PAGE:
“I had a bad day at work. I feel like I deserve to eat fries instead of a salad. The fries are delicious and tasty.”
To change behavior, you need to change the cue, the routine, and the reward.
First, start with the cue. It can be visual – “if I see candy bars on the counter at 3:00 pm I know I’ll grab some because I’m lethargic.”
It can be mental, emotional, physical. Reflect back on your day and see if some habits you’re trying to change are cued by something.
Next is the routine. Putting barriers between you and your routine is helpful. Engineer your environment to both help you reinforce good habits and dissuade you from the ones you want to change. Don’t join a gym across town. Find one on your way back home from work, or build your own home gym.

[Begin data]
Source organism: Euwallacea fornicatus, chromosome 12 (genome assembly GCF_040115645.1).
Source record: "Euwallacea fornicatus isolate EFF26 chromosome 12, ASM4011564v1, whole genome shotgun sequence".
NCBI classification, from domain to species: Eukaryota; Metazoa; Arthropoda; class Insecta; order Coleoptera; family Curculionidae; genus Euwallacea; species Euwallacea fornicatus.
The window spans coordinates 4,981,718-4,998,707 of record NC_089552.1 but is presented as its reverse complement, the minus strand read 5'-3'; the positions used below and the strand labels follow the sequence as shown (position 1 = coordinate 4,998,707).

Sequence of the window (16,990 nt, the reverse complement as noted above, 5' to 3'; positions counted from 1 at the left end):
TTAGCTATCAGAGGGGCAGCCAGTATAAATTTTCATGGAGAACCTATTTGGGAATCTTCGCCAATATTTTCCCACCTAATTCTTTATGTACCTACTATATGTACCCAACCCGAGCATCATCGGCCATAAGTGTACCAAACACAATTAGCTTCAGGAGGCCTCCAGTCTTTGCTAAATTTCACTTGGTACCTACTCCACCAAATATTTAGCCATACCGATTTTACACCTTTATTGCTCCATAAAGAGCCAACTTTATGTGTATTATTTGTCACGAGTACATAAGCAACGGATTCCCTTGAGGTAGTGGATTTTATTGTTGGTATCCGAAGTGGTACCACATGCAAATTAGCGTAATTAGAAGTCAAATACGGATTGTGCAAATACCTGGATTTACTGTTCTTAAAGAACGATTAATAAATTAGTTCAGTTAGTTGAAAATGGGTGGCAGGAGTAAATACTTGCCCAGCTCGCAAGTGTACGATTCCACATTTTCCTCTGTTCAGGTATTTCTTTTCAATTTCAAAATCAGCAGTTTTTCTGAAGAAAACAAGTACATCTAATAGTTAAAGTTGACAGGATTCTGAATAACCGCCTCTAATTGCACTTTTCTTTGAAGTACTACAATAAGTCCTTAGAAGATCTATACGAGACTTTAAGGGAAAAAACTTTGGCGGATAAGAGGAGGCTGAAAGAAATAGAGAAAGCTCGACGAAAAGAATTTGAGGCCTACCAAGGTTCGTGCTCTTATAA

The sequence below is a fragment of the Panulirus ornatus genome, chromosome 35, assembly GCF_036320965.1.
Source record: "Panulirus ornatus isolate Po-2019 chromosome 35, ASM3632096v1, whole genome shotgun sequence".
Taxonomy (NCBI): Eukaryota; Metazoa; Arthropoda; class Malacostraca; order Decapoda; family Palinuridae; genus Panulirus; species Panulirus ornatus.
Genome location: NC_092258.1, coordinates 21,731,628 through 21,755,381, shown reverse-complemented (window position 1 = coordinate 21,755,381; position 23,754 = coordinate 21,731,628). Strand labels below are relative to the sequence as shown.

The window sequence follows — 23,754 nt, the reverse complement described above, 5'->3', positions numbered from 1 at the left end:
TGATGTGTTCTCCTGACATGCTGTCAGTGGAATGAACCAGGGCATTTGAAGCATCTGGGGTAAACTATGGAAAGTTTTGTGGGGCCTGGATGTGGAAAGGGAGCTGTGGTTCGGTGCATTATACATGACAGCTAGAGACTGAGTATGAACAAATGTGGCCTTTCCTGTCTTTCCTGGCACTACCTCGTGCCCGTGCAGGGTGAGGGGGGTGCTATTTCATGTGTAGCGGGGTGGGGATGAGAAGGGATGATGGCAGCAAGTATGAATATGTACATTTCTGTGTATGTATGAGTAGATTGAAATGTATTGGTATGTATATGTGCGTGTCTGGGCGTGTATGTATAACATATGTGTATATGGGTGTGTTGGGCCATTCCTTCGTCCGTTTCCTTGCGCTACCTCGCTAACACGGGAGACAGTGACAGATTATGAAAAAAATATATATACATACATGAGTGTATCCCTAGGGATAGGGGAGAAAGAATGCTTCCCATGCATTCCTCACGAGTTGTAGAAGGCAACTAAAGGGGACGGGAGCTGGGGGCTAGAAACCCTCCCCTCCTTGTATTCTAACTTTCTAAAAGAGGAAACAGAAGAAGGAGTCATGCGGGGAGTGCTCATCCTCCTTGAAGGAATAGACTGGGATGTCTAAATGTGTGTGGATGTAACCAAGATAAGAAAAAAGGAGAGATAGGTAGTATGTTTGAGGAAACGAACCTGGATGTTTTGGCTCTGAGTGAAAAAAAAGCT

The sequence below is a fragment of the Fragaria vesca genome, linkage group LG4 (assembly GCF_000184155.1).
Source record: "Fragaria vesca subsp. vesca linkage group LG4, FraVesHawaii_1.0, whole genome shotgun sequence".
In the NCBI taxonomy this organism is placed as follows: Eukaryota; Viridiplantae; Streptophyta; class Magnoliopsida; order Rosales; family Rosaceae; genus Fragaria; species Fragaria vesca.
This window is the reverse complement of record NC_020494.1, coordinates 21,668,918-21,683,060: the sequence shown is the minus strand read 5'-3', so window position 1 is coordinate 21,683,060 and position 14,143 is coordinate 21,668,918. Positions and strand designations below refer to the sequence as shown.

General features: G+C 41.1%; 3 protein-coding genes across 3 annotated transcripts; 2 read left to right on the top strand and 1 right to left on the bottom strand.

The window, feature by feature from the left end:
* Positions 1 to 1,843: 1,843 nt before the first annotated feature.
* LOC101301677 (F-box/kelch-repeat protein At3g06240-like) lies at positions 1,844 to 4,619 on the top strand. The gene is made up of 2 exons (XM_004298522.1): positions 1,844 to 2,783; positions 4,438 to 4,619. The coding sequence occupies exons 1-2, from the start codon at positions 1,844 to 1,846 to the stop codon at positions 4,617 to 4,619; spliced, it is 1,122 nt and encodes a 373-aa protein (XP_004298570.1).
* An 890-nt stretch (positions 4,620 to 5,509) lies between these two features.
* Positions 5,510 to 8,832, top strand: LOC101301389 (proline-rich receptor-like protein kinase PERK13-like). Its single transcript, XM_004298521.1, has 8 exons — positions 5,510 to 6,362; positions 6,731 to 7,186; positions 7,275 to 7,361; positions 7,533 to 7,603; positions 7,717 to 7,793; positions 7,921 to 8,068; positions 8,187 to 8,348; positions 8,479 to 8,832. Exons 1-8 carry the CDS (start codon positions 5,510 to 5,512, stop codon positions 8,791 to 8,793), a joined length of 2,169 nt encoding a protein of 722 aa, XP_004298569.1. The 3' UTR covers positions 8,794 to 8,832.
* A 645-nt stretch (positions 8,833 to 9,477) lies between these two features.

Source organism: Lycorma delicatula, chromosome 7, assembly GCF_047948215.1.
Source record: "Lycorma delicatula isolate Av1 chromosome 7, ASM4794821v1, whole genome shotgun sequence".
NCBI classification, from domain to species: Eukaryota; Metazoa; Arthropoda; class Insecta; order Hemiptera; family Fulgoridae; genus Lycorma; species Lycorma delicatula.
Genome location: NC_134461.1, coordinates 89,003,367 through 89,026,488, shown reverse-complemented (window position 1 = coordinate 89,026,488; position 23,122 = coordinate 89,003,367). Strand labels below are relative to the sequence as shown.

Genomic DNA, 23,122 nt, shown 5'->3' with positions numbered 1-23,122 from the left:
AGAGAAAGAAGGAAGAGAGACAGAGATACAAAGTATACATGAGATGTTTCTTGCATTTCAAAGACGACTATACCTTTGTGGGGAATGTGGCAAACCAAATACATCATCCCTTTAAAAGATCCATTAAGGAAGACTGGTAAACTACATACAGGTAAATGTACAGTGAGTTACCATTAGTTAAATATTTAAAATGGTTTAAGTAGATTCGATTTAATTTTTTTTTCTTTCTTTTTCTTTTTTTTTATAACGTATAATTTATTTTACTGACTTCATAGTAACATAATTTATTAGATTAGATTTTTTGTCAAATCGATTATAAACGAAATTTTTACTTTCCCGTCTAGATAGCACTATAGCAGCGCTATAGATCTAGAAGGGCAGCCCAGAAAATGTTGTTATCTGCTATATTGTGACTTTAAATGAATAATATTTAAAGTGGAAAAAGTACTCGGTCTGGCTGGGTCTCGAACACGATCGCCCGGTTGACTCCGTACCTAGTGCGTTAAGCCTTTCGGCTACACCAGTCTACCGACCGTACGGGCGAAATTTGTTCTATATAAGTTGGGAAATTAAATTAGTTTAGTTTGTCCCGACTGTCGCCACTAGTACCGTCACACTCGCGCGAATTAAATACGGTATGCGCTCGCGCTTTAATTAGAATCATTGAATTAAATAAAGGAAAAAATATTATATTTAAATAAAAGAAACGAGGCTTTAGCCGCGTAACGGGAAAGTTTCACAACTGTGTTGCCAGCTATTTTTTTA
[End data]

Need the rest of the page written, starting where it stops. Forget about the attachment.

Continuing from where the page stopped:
Put fresh fruit in plain sight where you’re more likely to eat it. Hide the candy, don’t buy the ice cream, and, if you do, dish out your serving into a bowl.
Last is to change the reward. For doing more of the good habit, try simply taking positively to yourself. “I did well today. I walked for 10 minutes and didn’t eat the bag of candy.” Or try other rewards. Maybe it’s allowing yourself to have a serving of if cream if you’ve done well all week. Maybe you need to adjust your calories that day a little, but the reward is what cements this all in place.